Myanmar Secret CityThe Myanmar Secret City
The Myanmar City Secret: The Backdrop for George Orwell's Anticolonial First Novel
Somebody, as it turns out, named George Orwell. Much of the novel's intrigue, struggles, drink and sweat still stand in the British club, as do other places such as a racecourse, a pit and a warren. There is one home that is thought to have been Orwell's in Katha and it is still in use.
At first Nyo Ko Naing, illustrator and comic artist, did not know much about the Burmese Festival, but soon realized how important they were for the city' s years. Since then he has been the city's keeper, in-house researcher, non-professional Orwell scholarship holder and literature travel director, who wants to promote Katha as a travel target.
He helps with the renovation of the former 19 th C. Commissar of Britain building, which is to open next year as a muse. In Myanmar, also known as Burma, Orwellism has increased since half a Century of armed conflict ended in 2011, although the number of tourists remains low. Katha sees 300 to 400 such visits per months, Nyo Ko Naing says.
He established the Katha Heritage Trust in 2012 and launched a press action to rescue the commissioner's home from a resident business man who wanted to turn the estate into an ice arena. On the first level are now full of stock photographs, among them one by Orwell as a young police officer and several of the author's recent profiles drawn by regionalists.
"We' re in the process of gathering material for the Katha museums, such as photographs, dates and other heritages. We' re restoring the building while keeping its pristine look. Orwell is hoping to be a draw for overseas visitors who will stay for other rides such as Katha's historic Elefant Camp, which the US authorities are making ecotourism targets in the midst of a far-reaching wood-prohibition.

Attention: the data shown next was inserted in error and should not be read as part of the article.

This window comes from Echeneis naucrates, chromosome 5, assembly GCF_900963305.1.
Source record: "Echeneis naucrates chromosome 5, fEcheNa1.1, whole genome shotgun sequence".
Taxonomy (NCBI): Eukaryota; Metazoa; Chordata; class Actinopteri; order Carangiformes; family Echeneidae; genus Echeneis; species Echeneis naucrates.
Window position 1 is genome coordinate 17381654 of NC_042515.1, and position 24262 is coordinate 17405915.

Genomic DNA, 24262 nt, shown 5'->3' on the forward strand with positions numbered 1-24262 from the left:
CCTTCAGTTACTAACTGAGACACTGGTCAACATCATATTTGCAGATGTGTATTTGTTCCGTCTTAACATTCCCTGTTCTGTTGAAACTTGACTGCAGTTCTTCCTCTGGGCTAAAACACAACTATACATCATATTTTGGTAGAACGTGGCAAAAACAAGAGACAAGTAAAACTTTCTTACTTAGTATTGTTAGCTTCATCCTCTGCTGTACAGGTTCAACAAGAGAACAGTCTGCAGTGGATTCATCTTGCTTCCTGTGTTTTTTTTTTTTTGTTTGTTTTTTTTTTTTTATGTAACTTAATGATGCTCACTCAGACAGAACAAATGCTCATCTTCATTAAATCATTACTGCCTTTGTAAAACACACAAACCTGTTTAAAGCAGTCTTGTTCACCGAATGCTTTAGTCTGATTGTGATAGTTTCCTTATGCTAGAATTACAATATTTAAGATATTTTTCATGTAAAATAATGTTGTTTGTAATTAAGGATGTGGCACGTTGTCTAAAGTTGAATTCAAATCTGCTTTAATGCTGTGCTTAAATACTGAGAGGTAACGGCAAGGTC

12 hour rail journey from Mandalay, Katha is a small, picturesque city in the area around Saaing. At sunset, walkers and family walk along the boardwalk while the far away hills are dark. Myanmar has modernized quickly in the last five years, and Katha is no different. Now the British Club is a British co-operative.
Books: Was it profitable to collect George Orwell's entire work? Hotel Katha, which opened last year, used the Orwell link. Constructed to look like a reddish brickwork house, it features booklets at reception with cards that lead the visitor to the main attractions of the novel. Clients can view photocopies of Burmese Days and Orwell's essay in the foyer or eat at the Kyauktada Cafe & Restaurant.
Most famous for 1984 and Animal Farm, Orwell is also hailed for his conviction of Burma's colonialist regime, which largely portrays the UK people of Kyauktada as racial exploits. One year later, Maung Myint Kywe won the government's most renowned literature prize for his Myint Kywe Burma interpretation of the Burmesian Days. "Thurein Win, who has been translating Orwell's essay, said in an e-mail interview: "He said that his work has been in the publisher's possession for more than 30 years.
It was Orwell who mysteriously written about the Brits and Myanmar as well. "He is not liked by some people in Burma for his provoking words, but others enjoy his writing," said Thurein Win. Orwell' most striking work by Nyo Ko Naing may trace the author's home, which he had previously mistaken for that of the Commission. Using a card from the Colonies to locate the Residenz as a two-storey wooden building on the Hauptstrasse, not far from Hotel Katha.
On a turn Orwell might enjoy, it's still taken by apoliceman. "I was told that the home you are going to live in is owned by the English author George Orwell," said Chief of State Security Myint Aung, who was recently moved to Katha. Even though the building is not open to the public, he lets nosy people browse around and has given the confidence to put a flag on the veranda that explains some fundamental stories.
"George Orwell is both beautiful and interesting," says the name.